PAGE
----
If there was even a remote chance of this being an issue we would have seen this and we haven't. I run 3-4 completely open test beds most days and can't say what you are talking about has been an issue. So quite sure you don't need to worry about it.

Doesnt really look like a case for a smegalheims heatsink, I sure as hell wouldnt be going with any kind of air cooling in a case thats so open.

It does have the looks that say RIG. And so I see it as a gaming rig, with water cooling and colored coolant. Lights. All flashy. If you had of done something like that you would of helped sell this product.

I do not like the motherboard placement and how far in it looks like the connections are from the top, the glass getting in the way of what looks like slightly more discreet path to connect them through. So everything over the top and in. Cant really hide the cabling like that. Awful.

3/10

Again we run plenty of systems in open air environments without any problems, it's an incentive to do more cleaning The glass does not get in the way and I don't understand what your issue with the motherboard placement is, it works very well. You can hide the cables very easily and it looks great, not awful. Although it's completely opinion based 3/10 doesn't seem right for such a beautiful and unique product.

dividebyzero dividebyzero, trainee n00b, said:

Sweet, a roll cage for a computer rig.

Easy to lug around if nothing else.

Actually seems like something that a DIYer could get their teeth into making if you had access to a set of mandrel tube benders, a MIG/TIG/Arc welding kit, some extruded acrylic/plexi, and a donor chassis (or scratch build a mobo tray and hdd caddies etc.)

JC713 JC713 said:

Awesome. I just wouldnt want that laying around xD. Settling dust will be a big problem after a few weeks, especially with the PSU and GPUs exhausts sticking up. If you dont use the PC, dust will get into the GPU and PSU exhausts, but in relatively minor amounts.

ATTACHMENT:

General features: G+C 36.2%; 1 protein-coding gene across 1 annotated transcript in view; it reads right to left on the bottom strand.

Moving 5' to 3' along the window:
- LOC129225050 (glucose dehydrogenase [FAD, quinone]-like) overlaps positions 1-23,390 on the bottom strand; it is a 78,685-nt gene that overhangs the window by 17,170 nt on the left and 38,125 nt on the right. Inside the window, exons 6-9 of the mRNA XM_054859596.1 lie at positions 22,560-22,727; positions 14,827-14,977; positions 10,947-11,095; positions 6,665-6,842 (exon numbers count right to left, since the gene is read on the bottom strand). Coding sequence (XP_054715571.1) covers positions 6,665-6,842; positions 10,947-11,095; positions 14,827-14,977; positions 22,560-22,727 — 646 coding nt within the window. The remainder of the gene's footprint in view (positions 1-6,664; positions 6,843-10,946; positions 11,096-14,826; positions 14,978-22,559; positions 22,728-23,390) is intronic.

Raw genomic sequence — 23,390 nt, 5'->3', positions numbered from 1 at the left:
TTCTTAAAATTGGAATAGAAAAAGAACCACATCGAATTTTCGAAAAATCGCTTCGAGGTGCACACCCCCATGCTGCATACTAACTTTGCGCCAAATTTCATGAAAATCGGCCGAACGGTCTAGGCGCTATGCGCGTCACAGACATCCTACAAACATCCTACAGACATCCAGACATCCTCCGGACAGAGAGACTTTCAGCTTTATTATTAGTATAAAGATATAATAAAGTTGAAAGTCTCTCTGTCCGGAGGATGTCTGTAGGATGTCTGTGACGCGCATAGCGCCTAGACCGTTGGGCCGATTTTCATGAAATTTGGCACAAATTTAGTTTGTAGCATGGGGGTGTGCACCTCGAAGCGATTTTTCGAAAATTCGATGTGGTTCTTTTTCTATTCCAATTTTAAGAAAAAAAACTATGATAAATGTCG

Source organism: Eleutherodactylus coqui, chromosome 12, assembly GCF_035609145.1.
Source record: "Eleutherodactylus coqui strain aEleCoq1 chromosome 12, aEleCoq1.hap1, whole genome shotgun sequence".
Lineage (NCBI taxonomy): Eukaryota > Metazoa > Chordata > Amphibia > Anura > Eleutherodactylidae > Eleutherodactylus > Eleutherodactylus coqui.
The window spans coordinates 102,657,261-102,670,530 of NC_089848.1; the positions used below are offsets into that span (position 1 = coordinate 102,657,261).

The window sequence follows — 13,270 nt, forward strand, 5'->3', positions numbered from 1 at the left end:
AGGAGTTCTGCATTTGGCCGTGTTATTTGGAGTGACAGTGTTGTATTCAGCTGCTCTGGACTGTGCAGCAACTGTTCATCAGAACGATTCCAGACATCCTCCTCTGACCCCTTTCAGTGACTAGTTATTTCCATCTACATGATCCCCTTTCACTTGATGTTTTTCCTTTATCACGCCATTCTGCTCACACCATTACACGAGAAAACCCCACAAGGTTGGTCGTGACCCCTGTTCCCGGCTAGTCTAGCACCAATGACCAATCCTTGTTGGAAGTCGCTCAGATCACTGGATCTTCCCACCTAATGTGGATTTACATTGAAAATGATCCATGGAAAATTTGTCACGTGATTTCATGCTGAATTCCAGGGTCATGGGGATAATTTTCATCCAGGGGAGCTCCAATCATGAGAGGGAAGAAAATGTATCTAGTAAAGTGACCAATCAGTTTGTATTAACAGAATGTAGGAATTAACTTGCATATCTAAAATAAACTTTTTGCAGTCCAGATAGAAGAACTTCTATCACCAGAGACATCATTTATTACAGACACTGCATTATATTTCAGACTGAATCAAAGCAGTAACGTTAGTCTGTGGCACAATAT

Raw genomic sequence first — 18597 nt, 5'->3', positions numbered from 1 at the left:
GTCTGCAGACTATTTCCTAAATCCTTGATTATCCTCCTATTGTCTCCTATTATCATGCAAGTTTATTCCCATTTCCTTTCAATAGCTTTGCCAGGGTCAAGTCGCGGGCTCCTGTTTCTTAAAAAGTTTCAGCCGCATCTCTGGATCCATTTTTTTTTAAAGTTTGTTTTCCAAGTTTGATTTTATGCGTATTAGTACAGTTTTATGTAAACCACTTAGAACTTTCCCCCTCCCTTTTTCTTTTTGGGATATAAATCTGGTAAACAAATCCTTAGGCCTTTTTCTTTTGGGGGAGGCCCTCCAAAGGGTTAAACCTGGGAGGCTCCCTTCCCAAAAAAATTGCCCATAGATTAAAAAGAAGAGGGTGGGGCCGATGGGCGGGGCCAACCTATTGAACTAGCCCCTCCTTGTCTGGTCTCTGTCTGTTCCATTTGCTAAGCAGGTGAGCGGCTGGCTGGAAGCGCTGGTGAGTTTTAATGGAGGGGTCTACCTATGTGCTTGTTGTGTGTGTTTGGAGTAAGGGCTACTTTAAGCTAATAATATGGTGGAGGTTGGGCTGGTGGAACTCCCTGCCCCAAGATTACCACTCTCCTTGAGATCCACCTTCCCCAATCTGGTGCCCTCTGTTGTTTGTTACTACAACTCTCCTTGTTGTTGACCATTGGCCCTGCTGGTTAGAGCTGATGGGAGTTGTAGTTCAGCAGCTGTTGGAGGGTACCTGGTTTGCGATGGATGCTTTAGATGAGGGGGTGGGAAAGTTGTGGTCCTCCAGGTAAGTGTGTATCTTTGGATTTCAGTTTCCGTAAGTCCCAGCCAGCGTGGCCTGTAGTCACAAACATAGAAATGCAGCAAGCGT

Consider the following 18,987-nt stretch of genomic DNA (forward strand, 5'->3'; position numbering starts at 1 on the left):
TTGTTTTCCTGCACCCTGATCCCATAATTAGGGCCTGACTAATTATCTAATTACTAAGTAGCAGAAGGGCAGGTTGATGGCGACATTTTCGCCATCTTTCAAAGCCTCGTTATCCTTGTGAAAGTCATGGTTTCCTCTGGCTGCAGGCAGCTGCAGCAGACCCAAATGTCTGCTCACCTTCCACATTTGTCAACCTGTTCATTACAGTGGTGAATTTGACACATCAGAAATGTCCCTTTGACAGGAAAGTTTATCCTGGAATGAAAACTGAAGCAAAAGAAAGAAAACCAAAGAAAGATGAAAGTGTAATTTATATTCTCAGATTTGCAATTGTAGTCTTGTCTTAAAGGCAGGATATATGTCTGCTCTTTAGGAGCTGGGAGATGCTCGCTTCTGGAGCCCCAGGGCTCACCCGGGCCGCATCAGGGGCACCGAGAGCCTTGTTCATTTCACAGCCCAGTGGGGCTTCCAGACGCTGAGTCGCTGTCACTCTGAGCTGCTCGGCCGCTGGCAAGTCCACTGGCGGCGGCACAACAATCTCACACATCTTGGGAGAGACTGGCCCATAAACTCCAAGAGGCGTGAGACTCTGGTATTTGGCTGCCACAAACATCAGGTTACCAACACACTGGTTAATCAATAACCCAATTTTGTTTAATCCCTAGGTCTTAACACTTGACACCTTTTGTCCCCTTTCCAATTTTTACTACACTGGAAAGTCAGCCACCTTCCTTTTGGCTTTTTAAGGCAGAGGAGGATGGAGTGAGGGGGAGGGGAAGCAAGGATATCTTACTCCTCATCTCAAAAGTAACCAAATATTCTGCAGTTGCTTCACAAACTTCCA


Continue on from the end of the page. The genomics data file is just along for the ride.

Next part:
2 people like this | VitalyT VitalyT said:

This product is to show off your computer, not for those who assemble computers for using them.

Good luck cleaning dust from this contraption!

2 people like this | MilwaukeeMike said:

This product is to show off your computer, not for those who assemble computers for using them.

Good luck cleaning dust from this contraption!

No kidding... that's what came to mind for me too. What will this thing look like after 6 months? Without careful and frequent cleaning you'll be looking at dust in every little crack all over your components. I wish there was an easy way to solve that because I like the look of it, and I'd bet it's a lot of fun to build.

JC713 JC713 said:

No kidding... that's what came to mind for me too. What will this thing look like after 6 months? Without careful and frequent cleaning you'll be looking at dust in every little crack all over your components. I wish there was an easy way to solve that because I like the look of it, and I'd bet it's a lot of fun to build.

The GPU and PSU exhaust facing upwards with no protection is the issue.

GhostRyder GhostRyder said:

I heard of this case awhile back, its a unique specimen to be sure of. Reminds me of my Lanboy air case except much more open. At least with this case, its easier to clean, but its going to get very dusty very fast.

Though this case has an amazing look to it, it would definitely be a piece to talk about at a LAN party for sure. I might get this for a friend for his birthday because he likes open air cases and this just says his name all over it.

...Nvm noticed the price...